NewsNewsChannel 5 Investigates


Top Metro administrator claims no MNPS money went to youth sports program, but records show otherwise

Tony Majors MNPS.jpg
Posted at 6:19 PM, Jan 22, 2020

Update (1/23): Since our investigation broke, Dr. Tony Majors has been demoted and MNPS has requested an audit. You can read more by clicking here.

There are new questions about a high-ranking Metro Schools administrator and his involvement with an outside youth baseball program. When NewsChannel 5 Investigates first asked Dr. Tony Majors whether Metro money was going to the RBI program, he insisted it was not. But now, we have MNPS documents that prove otherwise.

Majors is unabashedly proud of the two hats he wears.

"It's not been a number of times I wear two hats. I always wear two hats," Majors said to NewsChannel 5 Investigates. Majors is a longtime administrator with Metro Nashville Public Schools and director of an outside youth baseball program called Reviving Baseball in Inner Cities, or "RBI."

"I've helped to grow a program that's giving kids an opportunity to play baseball and softball," Majors said.

But emails show Majors frequently uses his Metro Schools email address during workday hours to organize RBI events and has even had Metro Schools fix its high school baseball fields for his RBI teams to use.

Yet he insisted that's okay because the kids who play for RBI are also Metro students.

"I'm representing both. I'm not trying to hide anything here. It's people's perception that I'm doing something, I guess wrong or there's a conflict of interest. At the heart of the work for me is how do I create opportunities for kids to take advantage of the program," Majors stated.

Majors said he does not get paid by RBI, but he also told us Metro Schools had not provided any money to RBI, even though his own emails indicated MNPS has.

Last summer, Majors sent an email to RBI board members, writing that Metro Nashville Public Schools and the Nashville Chamber had given RBI a combined total of $25,000. Of that, the Chamber told us they had donated $10,000.

"How much of the money (the $25,000) came from Metro," we asked Majors.

"It didn't," he replied.

"But Metro Public Schools gave money to RBI according to this email," we pointed out.

"No, no. And that's what I'm saying. The wording is off. I'm firing off emails and trying to get out information to the board. Metro has not contributed money to RBI," Majors said.

But we found MNPS did give $15,000 to RBI last summer and $15,000 the summer before that; in all, $30,000 over two years. Dr. Majors' signature is on the financial agreements. MNPS financial records show the school system gave the money to RBI's parent organization, the Boys and Girls Club of Middle Tennessee, but it was earmarked specifically for RBI.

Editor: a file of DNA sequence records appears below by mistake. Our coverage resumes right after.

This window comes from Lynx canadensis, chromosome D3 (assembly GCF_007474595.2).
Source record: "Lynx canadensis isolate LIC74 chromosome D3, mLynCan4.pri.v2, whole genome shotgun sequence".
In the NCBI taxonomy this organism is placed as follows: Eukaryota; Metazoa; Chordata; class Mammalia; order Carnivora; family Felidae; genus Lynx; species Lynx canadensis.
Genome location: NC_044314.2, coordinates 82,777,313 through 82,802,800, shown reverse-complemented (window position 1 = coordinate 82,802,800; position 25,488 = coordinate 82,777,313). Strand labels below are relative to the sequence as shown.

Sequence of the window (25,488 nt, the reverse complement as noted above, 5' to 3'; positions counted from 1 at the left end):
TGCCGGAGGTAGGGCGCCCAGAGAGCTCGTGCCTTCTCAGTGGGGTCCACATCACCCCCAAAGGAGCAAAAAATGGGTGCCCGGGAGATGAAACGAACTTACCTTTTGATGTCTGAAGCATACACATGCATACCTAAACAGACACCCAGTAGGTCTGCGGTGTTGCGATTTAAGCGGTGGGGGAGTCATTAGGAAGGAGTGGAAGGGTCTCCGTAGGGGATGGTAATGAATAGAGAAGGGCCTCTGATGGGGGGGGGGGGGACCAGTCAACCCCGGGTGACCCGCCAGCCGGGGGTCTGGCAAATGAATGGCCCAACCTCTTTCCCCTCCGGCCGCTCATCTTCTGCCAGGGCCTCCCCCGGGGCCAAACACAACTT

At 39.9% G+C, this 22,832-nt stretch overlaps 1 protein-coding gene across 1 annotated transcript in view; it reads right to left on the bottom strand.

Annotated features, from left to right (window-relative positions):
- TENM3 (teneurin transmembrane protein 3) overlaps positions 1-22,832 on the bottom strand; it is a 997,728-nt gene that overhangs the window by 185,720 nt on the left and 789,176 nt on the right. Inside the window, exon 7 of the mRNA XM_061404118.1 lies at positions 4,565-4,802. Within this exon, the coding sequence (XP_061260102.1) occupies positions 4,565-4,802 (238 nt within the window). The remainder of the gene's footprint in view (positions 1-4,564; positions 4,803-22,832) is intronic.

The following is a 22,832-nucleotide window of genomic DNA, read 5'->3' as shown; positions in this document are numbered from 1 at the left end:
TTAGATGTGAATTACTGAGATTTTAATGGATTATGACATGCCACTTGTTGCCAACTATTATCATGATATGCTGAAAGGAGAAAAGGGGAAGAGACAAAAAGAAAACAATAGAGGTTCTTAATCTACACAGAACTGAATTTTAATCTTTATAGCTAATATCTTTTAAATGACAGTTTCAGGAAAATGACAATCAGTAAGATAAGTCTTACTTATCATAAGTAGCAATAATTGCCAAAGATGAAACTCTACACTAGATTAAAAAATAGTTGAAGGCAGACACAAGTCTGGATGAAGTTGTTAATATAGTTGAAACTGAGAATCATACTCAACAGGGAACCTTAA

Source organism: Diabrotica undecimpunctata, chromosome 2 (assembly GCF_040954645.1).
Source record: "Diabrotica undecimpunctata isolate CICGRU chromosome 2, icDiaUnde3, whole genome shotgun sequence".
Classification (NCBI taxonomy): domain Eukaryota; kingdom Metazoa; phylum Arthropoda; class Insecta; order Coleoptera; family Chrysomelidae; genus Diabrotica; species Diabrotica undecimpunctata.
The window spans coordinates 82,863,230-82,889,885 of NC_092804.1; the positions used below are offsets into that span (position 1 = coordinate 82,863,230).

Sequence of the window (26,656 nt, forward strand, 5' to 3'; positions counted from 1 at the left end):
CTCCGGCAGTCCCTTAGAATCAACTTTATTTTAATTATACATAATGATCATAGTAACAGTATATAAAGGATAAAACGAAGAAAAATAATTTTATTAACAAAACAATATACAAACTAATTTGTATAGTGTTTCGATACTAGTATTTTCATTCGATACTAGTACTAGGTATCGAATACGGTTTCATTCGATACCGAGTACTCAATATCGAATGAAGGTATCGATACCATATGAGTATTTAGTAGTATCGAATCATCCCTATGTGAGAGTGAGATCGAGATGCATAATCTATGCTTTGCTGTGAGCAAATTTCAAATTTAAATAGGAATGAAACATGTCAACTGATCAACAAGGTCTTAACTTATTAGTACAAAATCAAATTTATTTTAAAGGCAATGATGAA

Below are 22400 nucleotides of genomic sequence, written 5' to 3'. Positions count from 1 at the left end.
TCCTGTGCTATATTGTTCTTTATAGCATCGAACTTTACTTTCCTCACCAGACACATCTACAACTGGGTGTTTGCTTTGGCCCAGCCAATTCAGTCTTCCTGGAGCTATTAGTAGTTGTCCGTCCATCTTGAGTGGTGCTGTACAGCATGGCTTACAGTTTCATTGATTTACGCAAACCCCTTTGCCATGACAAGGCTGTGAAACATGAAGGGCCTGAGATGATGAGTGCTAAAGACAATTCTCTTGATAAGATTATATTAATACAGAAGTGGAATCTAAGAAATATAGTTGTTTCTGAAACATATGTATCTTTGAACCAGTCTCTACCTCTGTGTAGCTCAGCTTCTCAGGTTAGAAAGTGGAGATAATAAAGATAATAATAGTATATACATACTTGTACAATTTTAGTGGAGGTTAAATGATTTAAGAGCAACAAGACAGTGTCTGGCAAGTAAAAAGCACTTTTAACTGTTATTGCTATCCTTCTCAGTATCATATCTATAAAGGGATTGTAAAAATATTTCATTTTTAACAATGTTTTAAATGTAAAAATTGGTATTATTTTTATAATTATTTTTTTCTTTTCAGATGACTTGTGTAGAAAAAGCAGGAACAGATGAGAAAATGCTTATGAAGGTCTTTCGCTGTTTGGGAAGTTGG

What RBI used the money for is unclear.

MNPS documents show it was supposed to pay for a 3 week long summer camp in July. But Majors' email to the RBI board last summer said the money "covered the regular season expenses" because the baseball program was facing "a financial deficit."

And the year before, Majors tweeted a "special thanks to MNPS" for helping to send an RBI team to Atlanta for a regional tournament.

Yet just months earlier, MNPS parents had to buy paper for their school because the district was facing a $7 million shortfall and school administrators ordered a freeze on spending. One mother told us at the time, "Parents shouldn't have shell out hundreds of dollars for paper, ever."

As MNPS was giving money to RBI, we found, Metro's own high school baseball programs are asking for donations from the community through self-produced videos and by holding golf tournaments, comedy shows, and online fundraisers so, according to one of the sites, they "can buy equipment" and "cover the costs necessary to run a high school program."

What Majors doesn't deny and vigorously defends is RBI's scholarship program which gave two scholarships in 2018, the larger of which went to Majors' own son.

"So, no, I'm not going to apologize for that. He deserved it. He was awarded it by the (RBI) board and he received it," Majors told NewsChannel 5 Investigates.

Of course, this all comes amid questions amid Majors' involvement in a controversial land deal with Belmont University. As NewsChannel 5 Investigates first exposed, Belmont wants to build a new athletic facility on Metro School property and in turn, RBI was to have received $20,000 a year and have nearly exclusive use of the building.

But Majors said he's not going to stop doing what he believes it takes to help kids.

"We have been able to create opportunities for 400 kids in our city. Why is that not being celebrated," Majors said.

The money that went to RBI came from the Metro Schools' General Fund, from something called Project 60 which gets its money from after school programs and is supposed to be used to help run those programs.

We reached out to Metro Schools to ask why Dr. Majors told us that MNPS had not provided money to RBI when it clearly had. MNPS spokesperson Sean Braisted responded in a statement, saying Majors had misunderstood our questions. "Regarding the interview, in talking with Dr. Majors he understood the questions and your conversation to be about whether MNPS operating funds were used to shore up a deficit for the RBI program, which he maintains did not occur," the statement read. "He did not understand the question to be about the project 60 grant funding (which are generated from facility usage fees) to the Boys and Girls Club for the summer RBI program."


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